Ayatollah Khomeini of Iran gave in this past week to the pressures bearing upon him and agreed to accept a cease-fire in his eight-year war with Iraq. He thus provided another example of how regional conflicts can be resolved when the superpowers work together. Moscow and Washington have both wanted an end to the Iran-Iraq war. Each might have used the war as an opportunity to gain a power advantage over the other. Instead, both used their influence and their leverage toward settlement.
Superpower pressure was perhaps not decisive in persuading the obviously reluctant ayatollah to agree to accept a truce in the war. He said it was harder for him ``than taking poison.'' But the superpowers have jointly contributed to the pressures on Khomeini: Russia by keeping up a steady flow of modern weapons to Iraq; the US by protecting the flow of Iraqi oil through Kuwait to the outside world.
Thus the Iraqis could both pay for weapons and get them, whereas the ayatollah was having trouble finding weapons, and his ability to pay was being eroded by the steady bombing of his oil terminals. He was running out of money at the same time that his young men were growing reluctant to go to the front.
Ronald Reagan went to Moscow in late May. He talked there with Mikhail Gorbachev for four days. The world has not been the same since. Over this past week other developments show unmistakable fingerprints from the summit.
Moscow said it was willing to dismantle its great radar complex at Krasnoyarsk which some American experts think is part of Moscow's own ``star wars'' complex. They propose a 10-year extension of the terms of the 1972 ABM treaty. The US would never agree without the dismantling of Krasnoyarsk. The offer could bring a deal closer.
Negotiations over Angola have taken a promising turn. The important details are still to be worked out, but the negotiators seem to think that they have the outlines of a settlement under which South Africa will get its troops out of both Angola and Namibia in return for which the Soviets (950) and Cubans (45,000) will go home.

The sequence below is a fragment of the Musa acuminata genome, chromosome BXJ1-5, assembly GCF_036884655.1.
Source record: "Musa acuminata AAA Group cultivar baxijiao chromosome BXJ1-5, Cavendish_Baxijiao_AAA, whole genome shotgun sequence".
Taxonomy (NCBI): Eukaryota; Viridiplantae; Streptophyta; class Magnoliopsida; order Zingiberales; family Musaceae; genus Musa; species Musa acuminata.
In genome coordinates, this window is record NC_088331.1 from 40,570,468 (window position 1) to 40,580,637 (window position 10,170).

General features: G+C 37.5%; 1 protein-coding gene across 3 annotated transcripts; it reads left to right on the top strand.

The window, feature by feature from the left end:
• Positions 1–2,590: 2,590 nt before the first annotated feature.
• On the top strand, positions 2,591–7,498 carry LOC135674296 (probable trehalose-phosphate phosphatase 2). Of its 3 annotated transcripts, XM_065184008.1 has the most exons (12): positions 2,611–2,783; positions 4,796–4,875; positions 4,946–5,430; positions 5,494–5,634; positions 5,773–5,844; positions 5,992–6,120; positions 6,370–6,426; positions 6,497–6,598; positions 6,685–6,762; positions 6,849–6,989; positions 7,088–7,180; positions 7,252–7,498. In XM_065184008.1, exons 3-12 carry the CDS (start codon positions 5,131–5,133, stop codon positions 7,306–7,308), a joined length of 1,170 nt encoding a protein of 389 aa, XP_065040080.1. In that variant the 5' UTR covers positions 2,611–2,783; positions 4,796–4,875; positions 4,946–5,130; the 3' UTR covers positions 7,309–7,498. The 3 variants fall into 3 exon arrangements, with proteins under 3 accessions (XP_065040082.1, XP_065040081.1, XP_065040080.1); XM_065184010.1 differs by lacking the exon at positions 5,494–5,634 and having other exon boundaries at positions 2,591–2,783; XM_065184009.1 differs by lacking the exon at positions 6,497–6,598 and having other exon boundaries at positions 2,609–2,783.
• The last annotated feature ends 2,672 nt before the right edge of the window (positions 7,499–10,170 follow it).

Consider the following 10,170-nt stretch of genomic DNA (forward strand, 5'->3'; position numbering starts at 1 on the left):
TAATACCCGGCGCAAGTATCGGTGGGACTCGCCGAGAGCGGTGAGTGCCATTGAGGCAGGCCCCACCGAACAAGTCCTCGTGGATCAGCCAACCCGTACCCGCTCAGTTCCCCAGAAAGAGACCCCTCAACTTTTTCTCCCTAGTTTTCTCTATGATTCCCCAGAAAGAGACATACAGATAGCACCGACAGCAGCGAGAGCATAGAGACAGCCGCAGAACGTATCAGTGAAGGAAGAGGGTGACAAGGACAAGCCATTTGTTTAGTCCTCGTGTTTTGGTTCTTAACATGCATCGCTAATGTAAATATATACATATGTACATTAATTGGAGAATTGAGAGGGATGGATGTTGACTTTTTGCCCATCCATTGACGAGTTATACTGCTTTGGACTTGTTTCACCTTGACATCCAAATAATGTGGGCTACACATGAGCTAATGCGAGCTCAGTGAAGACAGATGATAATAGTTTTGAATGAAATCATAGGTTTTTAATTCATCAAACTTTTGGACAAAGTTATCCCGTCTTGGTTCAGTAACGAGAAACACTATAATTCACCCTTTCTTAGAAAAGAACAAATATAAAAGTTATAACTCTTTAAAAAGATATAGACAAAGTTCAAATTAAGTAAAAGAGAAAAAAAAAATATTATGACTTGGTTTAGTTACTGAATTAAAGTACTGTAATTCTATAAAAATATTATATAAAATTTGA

The Vietnamese are still promising a total troop withdrawal from Cambodia and have already pulled out some troops. The Soviets have been pulling out inch-by-inch from Afghanistan. The Chinese are talking of reining in the infamous Khmer Rouge, which would make possible a new regime in Cambodia.
Mutual inspection of nuclear facilities in the US and Soviet Union continues and was extended during the week to US nuclear installations in Britain.
The chairman of the US Joint Chiefs of Staff confirmed that the Soviets are doing ``less forward naval deployment.''
The Gulf war has not ended. But the evidence seems to be decisive that Iran cannot afford to carry on much longer, if at all. Both the economy and the will of the people to fight has been undermined. The time has apparently come when more war could threaten Iran's regime.
Of course not all regional conflicts have a superpower factor, hence not all are susceptible to superpower collaboration.
The Soviets have refused to give more support to the Sandinistas in Nicaragua, but Sandinista leader Daniel Ortega Saavedra is again being defiant. Instead of moving ahead toward the democratization called for in the Arias plan, he closed down La Prensa and Radio Cat'olica, the main voices of political opposition.
In Washington, President Reagan would like to revive military aid for the contras to renew pressure on Mr. Ortega. But it was late in the game for that. Time is running out for Mr. Reagan. Congress is too preoccupied with domestic election politics to take up anything as controversial as more guns for contras.
Meanwhile, if you sit back and take a general look at the whole world, you will notice that for the first time since the end of World War II more news is being generated by Soviet problems at home than by Soviet deeds to others outside.
This week Mr. Gorbachev cracked down on the latest outburst of local nationalism by Christian Armenians who live inside the Muslim Republic of Azerbaijan and wish to be incorporated into the neighboring Armenian Republic.
During the previous week he had been in Poland trying to find the solution to virtual collapse of the economy in that unhappy country. Unrest plagues him in the Baltic states. And his own economy is not yet responding to perestroika.
Is the US also beginning to look inward? Certainly, for the moment its preoccupation is with its own domestic politics. The phenomenon is more pronounced in the Soviet Union. Mr. Gorbachev is busy trying to revive his economy and hold together his inner empire. He literally has no time for faraway adventures.